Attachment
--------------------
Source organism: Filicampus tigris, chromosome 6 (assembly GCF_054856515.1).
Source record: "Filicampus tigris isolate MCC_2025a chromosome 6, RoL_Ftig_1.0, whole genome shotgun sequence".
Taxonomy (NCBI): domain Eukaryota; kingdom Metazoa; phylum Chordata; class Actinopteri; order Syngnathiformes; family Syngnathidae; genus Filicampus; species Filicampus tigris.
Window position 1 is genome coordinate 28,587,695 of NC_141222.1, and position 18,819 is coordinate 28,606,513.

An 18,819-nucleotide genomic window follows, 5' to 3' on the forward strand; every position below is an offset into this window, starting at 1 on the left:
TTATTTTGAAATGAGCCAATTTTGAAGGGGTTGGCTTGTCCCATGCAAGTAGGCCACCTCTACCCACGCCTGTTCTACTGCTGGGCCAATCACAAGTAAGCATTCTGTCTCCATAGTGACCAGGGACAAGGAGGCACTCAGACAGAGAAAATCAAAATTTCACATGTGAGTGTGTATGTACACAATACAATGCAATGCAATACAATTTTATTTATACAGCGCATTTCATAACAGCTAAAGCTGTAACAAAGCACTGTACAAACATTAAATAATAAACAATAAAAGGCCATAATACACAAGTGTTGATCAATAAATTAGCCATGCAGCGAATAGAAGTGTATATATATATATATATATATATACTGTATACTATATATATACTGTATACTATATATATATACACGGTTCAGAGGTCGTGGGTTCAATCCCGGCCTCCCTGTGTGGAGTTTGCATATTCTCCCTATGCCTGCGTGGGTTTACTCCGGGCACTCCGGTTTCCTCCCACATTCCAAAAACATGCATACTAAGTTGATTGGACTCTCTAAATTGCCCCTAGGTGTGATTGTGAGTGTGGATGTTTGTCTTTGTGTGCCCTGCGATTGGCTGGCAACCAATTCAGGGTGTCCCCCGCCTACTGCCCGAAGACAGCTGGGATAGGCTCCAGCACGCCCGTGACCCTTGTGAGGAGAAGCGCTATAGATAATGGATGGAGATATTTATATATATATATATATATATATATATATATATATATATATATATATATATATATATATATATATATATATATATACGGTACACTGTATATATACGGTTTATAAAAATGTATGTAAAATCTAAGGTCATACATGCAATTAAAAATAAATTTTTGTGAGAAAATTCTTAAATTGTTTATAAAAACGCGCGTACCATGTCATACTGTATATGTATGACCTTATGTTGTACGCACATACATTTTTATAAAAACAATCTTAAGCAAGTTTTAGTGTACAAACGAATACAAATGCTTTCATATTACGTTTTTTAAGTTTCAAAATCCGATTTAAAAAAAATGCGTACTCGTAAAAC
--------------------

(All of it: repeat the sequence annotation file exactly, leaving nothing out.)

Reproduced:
Source organism: Filicampus tigris, chromosome 6 (assembly GCF_054856515.1).
Source record: "Filicampus tigris isolate MCC_2025a chromosome 6, RoL_Ftig_1.0, whole genome shotgun sequence".
Taxonomy (NCBI): domain Eukaryota; kingdom Metazoa; phylum Chordata; class Actinopteri; order Syngnathiformes; family Syngnathidae; genus Filicampus; species Filicampus tigris.
Window position 1 is genome coordinate 28,587,695 of NC_141222.1, and position 18,819 is coordinate 28,606,513.

An 18,819-nucleotide genomic window follows, 5' to 3' on the forward strand; every position below is an offset into this window, starting at 1 on the left:
TTATTTTGAAATGAGCCAATTTTGAAGGGGTTGGCTTGTCCCATGCAAGTAGGCCACCTCTACCCACGCCTGTTCTACTGCTGGGCCAATCACAAGTAAGCATTCTGTCTCCATAGTGACCAGGGACAAGGAGGCACTCAGACAGAGAAAATCAAAATTTCACATGTGAGTGTGTATGTACACAATACAATGCAATGCAATACAATTTTATTTATACAGCGCATTTCATAACAGCTAAAGCTGTAACAAAGCACTGTACAAACATTAAATAATAAACAATAAAAGGCCATAATACACAAGTGTTGATCAATAAATTAGCCATGCAGCGAATAGAAGTGTATATATATATATATATATATATACTGTATACTATATATATACTGTATACTATATATATATACACGGTTCAGAGGTCGTGGGTTCAATCCCGGCCTCCCTGTGTGGAGTTTGCATATTCTCCCTATGCCTGCGTGGGTTTACTCCGGGCACTCCGGTTTCCTCCCACATTCCAAAAACATGCATACTAAGTTGATTGGACTCTCTAAATTGCCCCTAGGTGTGATTGTGAGTGTGGATGTTTGTCTTTGTGTGCCCTGCGATTGGCTGGCAACCAATTCAGGGTGTCCCCCGCCTACTGCCCGAAGACAGCTGGGATAGGCTCCAGCACGCCCGTGACCCTTGTGAGGAGAAGCGCTATAGATAATGGATGGAGATATTTATATATATATATATATATATATATATATATATATATATATATATATATATATATATATATATATATATATATATACGGTACACTGTATATATACGGTTTATAAAAATGTATGTAAAATCTAAGGTCATACATGCAATTAAAAATAAATTTTTGTGAGAAAATTCTTAAATTGTTTATAAAAACGCGCGTACCATGTCATACTGTATATGTATGACCTTATGTTGTACGCACATACATTTTTATAAAAACAATCTTAAGCAAGTTTTAGTGTACAAACGAATACAAATGCTTTCATATTACGTTTTTTAAGTTTCAAAATCCGATTTAAAAAAAATGCGTACTCGTAAAAC